Since its birth in 2012, Abenomics has been largely cheered by the financial community and hailed as a brainchild of Prime Minister Shinzo Abe, a man of the economy.
The portmanteau of Abe’s economic policy is based on the “three arrows” of monetary easing, fiscal stimulus and structural reform. Its concept is essentially a mix of measures designed to jolt the Japanese economy out of a decades-long deflationary slog.
Nearly five years later, it appears Abenomics has succeeded. Japan’s economy is on the cusp of inflation – we foresee 1–1.2 percent year-on-year inflation within the next 12 months (from 0.7 percent currently). It registered the sixth consecutive quarter of GDP growth in the second quarter, the longest unbroken streak in more than a decade; we expect another positive report for the third quarter due out on Nov 15.
Moreover, the Nikkei 225 is currently at an all-time high. These economic achievements have helped Abe weather a series of scandals and win big at the recent general election.
Yet, according to his campaign pledges, the prime minister seems set on spending his political capital on changing the constitution – to reclassify the country’s self-defense stance in Article 9, which defines Japan’s pacifism – rather than on pro-growth economic reforms.
Now that Abe’s party (the LDP) and its coalition partner (Komei) have secured a two-thirds majority in the lower house, we do not expect a dramatic fiscal expansion or painful (but necessary) economic reform/deregulation in the short to medium term.
The revision of Article 9 is a sensitive and controversial topic, and pursuing this path will likely lead Abe and his administration down a rocky road. Even with his post-election mandate, the prime minister is expected to face stiff resistance from the public and from opposition parties. Any changes to the constitution require a two-thirds majority from both houses and a standard majority from the public via a referendum, making Abe’s quest a difficult one.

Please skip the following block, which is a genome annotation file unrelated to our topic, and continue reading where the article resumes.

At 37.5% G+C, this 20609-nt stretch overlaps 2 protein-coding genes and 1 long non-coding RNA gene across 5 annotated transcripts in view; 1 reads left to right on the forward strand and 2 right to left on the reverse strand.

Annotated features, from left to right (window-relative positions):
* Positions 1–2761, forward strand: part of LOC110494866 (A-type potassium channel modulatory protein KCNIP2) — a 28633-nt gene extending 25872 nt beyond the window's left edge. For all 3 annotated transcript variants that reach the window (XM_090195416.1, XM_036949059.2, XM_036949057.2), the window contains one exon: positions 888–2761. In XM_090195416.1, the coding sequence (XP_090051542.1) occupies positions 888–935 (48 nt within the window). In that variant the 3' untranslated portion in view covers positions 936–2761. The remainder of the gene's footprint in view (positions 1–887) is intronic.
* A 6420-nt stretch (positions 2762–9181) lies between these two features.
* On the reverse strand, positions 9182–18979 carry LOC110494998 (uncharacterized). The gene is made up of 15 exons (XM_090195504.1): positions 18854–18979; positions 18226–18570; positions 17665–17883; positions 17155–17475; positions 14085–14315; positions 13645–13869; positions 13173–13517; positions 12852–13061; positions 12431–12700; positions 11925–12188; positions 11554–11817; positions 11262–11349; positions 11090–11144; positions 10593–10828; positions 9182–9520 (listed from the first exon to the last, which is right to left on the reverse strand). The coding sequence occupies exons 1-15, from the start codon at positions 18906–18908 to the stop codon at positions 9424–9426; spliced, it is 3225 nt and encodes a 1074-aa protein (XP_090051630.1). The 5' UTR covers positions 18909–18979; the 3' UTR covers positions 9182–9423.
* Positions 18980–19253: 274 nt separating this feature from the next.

Abe and the LDP have failed for years to achieve their longstanding ambition to modify Article 9, but this has not dissuaded them. Abe has said that he hoped to amend the constitution within three years, but has since backpedaled. The administration will very likely struggle to pass any meaningful changes as it becomes embroiled in a long, drawn-out process. This would consume Abe and his legislators’ attention, pushing Abenomics and important growth initiatives aside.
However, one economic measure that will proceed as planned is the value-added tax (VAT) hike. Scheduled for October 2019, the plan is to increase the VAT from 8 percent to 10 percent. The market assumed the hike would be delayed another couple of years, but after Abe’s landslide victory, it seems Japanese consumers are destined to pay more for their purchases. We think the higher VAT will ultimately hurt the economy, as consumer spending is almost guaranteed to dip following the hike’s implementation
Abe’s shift away from the economy, by prioritizing the revision of the constitution over painful (but necessary) reforms and his commitment to raising the VAT in 2018, could weigh on market sentiment in the long term. But in the short term, the election result and Abe’s forthcoming actions – i.e. a proposal for the supplementary budget of around 2 trillion yen by the end of the year and the likely re-appointment of Bank of Japan governor Haruhiko Kuroda – should buoy the domestic market.
We advise investors to focus on stocks that are likely to benefit from increased government spending on education and workforce training, key areas to be included in Abe’s budget proposal, as well as beneficiaries of the severe labor shortage and an improving inflation trend.
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